May 17, 2018 / 9:16 PM / 10 months ago

LIVESTOCK-Live cattle rebound on technical buying, short-covering

    By Karl Plume
    CHICAGO, May 17 (Reuters) - Chicago Mercantile Exchange live
cattle futures         bounced on Thursday on technical buying
and short-covering following three days of steep declines that
had sliced prices by more than 5 percent, traders said.
    Optimism that a deal on a revamped North American Free Trade
Agreement (NAFTA) could be reached by the end of the month gave
livestock markets underlying support. But traders remained
cautious amid ongoing trade talks between the United States and
China in Washington this week.                          
    CME June live cattle        ended up 1.225 cents at 103.050
cents per pound. Actively traded CME August live cattle futures
       added 0.050 cent at 99.100 cents per pound after earlier
touching its lowest level since April 4.
    Ample cattle supplies and weakening cash cattle prices at
U.S. Plains feedlot markets have dragged down futures this week,
although nearby contracts remain at a large discount to cash
prices, which was limiting further futures declines.
    Some U.S. Plains fed cattle have already traded from $112 to
$118 per cwt this week, well below last week's sales of mostly
$122 per cwt, traders said.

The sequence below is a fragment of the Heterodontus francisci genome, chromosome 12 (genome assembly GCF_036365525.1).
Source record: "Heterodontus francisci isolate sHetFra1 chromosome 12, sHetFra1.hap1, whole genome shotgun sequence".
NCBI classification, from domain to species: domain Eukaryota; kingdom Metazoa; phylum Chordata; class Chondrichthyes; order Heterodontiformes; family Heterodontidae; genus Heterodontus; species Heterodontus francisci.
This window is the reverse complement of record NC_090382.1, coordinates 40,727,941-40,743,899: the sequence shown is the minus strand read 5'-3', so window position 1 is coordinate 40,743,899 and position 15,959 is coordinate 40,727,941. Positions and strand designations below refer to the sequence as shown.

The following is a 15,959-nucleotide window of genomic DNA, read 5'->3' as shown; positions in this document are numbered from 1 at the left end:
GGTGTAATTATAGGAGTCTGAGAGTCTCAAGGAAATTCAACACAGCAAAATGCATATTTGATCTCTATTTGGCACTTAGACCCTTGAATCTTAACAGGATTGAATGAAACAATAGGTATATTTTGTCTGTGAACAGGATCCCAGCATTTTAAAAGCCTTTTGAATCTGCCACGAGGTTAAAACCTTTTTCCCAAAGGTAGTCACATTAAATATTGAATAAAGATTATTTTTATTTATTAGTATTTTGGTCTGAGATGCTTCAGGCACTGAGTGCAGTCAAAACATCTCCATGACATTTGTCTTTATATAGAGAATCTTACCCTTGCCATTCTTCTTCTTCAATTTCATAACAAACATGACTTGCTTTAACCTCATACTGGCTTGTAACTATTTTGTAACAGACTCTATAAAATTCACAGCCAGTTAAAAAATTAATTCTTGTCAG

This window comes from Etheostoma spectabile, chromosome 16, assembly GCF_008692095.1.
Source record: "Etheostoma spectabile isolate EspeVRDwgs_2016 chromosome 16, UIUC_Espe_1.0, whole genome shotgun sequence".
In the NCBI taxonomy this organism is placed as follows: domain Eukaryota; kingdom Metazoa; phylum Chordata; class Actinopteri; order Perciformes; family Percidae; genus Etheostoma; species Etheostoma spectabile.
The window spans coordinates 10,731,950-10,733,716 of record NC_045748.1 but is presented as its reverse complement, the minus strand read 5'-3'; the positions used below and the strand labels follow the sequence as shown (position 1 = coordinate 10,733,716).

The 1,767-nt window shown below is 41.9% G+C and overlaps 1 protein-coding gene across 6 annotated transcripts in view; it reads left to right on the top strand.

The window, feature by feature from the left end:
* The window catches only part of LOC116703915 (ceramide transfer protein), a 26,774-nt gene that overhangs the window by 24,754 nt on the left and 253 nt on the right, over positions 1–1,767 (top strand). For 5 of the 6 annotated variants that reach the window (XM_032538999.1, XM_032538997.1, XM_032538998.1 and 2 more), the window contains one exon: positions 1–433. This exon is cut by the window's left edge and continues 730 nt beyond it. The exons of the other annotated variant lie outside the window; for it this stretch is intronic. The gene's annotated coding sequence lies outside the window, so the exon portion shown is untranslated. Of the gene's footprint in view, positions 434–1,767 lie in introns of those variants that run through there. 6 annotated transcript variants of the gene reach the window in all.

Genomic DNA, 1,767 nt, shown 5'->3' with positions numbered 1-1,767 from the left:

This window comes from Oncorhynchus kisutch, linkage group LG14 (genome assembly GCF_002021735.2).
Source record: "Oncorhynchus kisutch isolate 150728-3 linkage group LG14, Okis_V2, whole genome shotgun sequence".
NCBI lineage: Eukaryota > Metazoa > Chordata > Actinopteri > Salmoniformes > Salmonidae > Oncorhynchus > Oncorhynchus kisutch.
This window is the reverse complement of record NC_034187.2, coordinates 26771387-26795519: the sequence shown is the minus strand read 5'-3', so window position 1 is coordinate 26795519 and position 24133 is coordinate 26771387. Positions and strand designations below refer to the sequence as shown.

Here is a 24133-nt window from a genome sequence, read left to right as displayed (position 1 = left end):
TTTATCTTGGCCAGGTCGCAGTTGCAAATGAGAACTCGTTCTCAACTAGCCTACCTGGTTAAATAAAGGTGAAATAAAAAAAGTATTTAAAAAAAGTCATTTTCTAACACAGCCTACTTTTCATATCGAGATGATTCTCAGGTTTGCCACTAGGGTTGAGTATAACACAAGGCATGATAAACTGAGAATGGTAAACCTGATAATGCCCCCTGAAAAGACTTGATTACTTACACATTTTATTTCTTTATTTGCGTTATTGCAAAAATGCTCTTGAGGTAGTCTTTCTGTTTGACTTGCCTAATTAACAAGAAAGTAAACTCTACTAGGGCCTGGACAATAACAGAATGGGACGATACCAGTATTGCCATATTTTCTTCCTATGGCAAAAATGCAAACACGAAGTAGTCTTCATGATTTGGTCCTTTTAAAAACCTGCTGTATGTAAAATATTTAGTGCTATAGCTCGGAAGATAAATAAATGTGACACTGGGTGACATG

"The futures have already built in a lot of the weakness in
cash prices going forward and the (futures) market is
technically oversold," said Doug Houghton, analyst with Brock
Associates Inc.
    Although a beef price rally appeared to be reaching a top
early this week, choice wholesale beef prices edged higher on
Thursday, suggesting strong demand.
    Beef packer margins also continued to climb, reaching as
estimated $181.95 per head on Thursday, up from $139.95 a week
ago, according to livestock marketing advisory service                   
    Feeder cattle futures rose along with live cattle. The
actively-traded August contract        ended 2.000 cents higher
at 138.725 cents per pound.
    Lean hog futures         advanced on firm cash markets and
good pork demand, including for export.
    The U.S. Department of Agriculture pegged net pork export
sales last week at nearly 22,000 tons, up about 12 percent from
the previous four-week average.
    CME June hogs        gained 0.575 cent to 76.475 cents per
pound while July hogs        ended 0.525 cent higher at 78.200

 (Reporting by Karl Plume; Editing by Cynthia Osterman)
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